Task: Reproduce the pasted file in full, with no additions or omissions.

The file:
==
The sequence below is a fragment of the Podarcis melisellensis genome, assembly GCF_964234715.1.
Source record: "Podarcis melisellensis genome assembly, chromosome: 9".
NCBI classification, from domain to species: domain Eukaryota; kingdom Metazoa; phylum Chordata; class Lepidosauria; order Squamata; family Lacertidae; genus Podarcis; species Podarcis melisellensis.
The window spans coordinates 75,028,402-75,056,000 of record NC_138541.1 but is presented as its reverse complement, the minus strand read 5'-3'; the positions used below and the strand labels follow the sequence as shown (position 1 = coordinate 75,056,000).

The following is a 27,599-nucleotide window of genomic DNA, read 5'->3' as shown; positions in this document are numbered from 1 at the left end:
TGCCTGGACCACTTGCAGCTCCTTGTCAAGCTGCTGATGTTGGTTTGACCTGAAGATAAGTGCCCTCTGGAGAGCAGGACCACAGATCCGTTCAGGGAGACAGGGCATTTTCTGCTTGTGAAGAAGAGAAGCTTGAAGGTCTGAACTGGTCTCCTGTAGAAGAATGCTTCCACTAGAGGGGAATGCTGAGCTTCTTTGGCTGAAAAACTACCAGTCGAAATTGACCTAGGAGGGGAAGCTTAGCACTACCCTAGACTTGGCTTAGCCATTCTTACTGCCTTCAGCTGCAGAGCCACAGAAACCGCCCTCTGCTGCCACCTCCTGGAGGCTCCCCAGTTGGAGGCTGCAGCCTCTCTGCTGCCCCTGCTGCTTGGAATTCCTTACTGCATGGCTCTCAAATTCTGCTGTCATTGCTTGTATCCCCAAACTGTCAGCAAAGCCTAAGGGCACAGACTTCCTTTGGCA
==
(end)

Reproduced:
The sequence below is a fragment of the Podarcis melisellensis genome, assembly GCF_964234715.1.
Source record: "Podarcis melisellensis genome assembly, chromosome: 9".
NCBI classification, from domain to species: domain Eukaryota; kingdom Metazoa; phylum Chordata; class Lepidosauria; order Squamata; family Lacertidae; genus Podarcis; species Podarcis melisellensis.
The window spans coordinates 75,028,402-75,056,000 of record NC_138541.1 but is presented as its reverse complement, the minus strand read 5'-3'; the positions used below and the strand labels follow the sequence as shown (position 1 = coordinate 75,056,000).

The following is a 27,599-nucleotide window of genomic DNA, read 5'->3' as shown; positions in this document are numbered from 1 at the left end:
TGCCTGGACCACTTGCAGCTCCTTGTCAAGCTGCTGATGTTGGTTTGACCTGAAGATAAGTGCCCTCTGGAGAGCAGGACCACAGATCCGTTCAGGGAGACAGGGCATTTTCTGCTTGTGAAGAAGAGAAGCTTGAAGGTCTGAACTGGTCTCCTGTAGAAGAATGCTTCCACTAGAGGGGAATGCTGAGCTTCTTTGGCTGAAAAACTACCAGTCGAAATTGACCTAGGAGGGGAAGCTTAGCACTACCCTAGACTTGGCTTAGCCATTCTTACTGCCTTCAGCTGCAGAGCCACAGAAACCGCCCTCTGCTGCCACCTCCTGGAGGCTCCCCAGTTGGAGGCTGCAGCCTCTCTGCTGCCCCTGCTGCTTGGAATTCCTTACTGCATGGCTCTCAAATTCTGCTGTCATTGCTTGTATCCCCAAACTGTCAGCAAAGCCTAAGGGCACAGACTTCCTTTGGCA